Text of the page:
Tenby all-weather lifeboat launches to assist climbers cut off by heavy swell
Lifeboats News Release
Tenby's RNLI all-weather lifeboat launched at 7.30pm tonight (14 October) after a report that two people were cut off by the tide on Church Rock, Broadhaven.
They were climbers who had kayaked out to the rock earlier in the day, but with the incoming tide and a building swell, they were prevented from getting back to shore.
The Haydn Miller made best speed to Broadhaven through rough seas.
Once on scene, it was obvious that the lifeboat would be unable to help the casualties who were stuck at the very top of the rock, which was being pounded by a heavy swell. Coastguard rescue helicopter 187 from RAF St Athan was requested and the lifeboat stood by and waited for the helicopter to arrive.
Once on scene, the helicopter was directed onto the casualties by the volunteer lifeboat crew using their searchlights. The helicopter lifted both casualties, who were fine despite their ordeal, and dropped them in a field above Broadhaven where they were met by St Govans Coastguard team and Police.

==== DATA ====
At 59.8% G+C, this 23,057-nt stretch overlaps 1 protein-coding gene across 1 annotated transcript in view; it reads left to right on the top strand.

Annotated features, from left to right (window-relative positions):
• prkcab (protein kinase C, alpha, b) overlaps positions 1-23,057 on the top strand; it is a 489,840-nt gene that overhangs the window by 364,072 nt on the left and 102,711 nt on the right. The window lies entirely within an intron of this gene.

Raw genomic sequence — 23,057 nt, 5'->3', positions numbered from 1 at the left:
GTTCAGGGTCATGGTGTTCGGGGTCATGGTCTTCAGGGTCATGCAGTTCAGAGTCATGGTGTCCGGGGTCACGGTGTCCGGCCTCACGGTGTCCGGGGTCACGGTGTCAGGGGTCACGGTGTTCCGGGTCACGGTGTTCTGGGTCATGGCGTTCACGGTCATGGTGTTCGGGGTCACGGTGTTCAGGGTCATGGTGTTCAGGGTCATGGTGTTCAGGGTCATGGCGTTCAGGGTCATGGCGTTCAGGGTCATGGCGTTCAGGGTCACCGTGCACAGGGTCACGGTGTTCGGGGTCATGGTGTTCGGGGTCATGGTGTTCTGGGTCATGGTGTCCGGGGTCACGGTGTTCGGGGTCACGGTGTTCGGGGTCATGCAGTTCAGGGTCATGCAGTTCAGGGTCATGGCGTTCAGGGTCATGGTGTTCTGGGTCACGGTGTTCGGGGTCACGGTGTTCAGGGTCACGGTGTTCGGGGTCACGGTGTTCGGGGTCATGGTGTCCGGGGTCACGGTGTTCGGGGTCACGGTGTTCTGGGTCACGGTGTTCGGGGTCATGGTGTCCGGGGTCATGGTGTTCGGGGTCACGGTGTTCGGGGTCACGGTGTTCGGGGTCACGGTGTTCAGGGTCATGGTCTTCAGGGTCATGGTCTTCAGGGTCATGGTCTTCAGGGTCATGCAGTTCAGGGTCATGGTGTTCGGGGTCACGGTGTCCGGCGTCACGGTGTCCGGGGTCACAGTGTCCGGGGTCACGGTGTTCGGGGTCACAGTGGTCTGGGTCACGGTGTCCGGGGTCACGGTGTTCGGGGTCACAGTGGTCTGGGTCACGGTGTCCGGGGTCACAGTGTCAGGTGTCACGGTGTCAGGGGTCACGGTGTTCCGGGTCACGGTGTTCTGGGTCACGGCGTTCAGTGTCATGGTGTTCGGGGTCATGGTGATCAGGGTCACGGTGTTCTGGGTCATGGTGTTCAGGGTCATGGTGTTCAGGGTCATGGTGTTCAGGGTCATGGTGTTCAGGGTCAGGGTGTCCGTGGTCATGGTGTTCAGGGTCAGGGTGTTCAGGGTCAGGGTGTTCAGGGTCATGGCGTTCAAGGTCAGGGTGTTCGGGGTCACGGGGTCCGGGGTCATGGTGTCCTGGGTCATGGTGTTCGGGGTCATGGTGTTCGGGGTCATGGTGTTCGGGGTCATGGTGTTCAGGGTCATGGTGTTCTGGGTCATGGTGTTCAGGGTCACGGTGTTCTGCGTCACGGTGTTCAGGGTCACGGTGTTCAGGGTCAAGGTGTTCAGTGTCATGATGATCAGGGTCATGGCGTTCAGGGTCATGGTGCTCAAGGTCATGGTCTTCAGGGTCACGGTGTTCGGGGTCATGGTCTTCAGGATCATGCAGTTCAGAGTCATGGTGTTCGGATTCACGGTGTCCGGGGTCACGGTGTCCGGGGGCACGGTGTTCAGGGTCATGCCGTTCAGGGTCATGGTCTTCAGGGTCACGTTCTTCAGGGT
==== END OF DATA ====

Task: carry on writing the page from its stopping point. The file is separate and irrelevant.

The lifeboat then returned to station, arriving at 9.05pm
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The RNLI charity saves lives at sea. Its volunteers provide a 24-hour search and rescue service around the United Kingdom and Republic of Ireland coasts. The RNLI operates over 238 lifeboat stations in the UK and Ireland and more than 240 lifeguard units on beaches around the UK and Channel Islands. The RNLI is independent of Coastguard and government and depends on voluntary donations and legacies to maintain its rescue service. Since the RNLI was founded in 1824, its lifeboat crews and lifeguards have saved over 142,700 lives.
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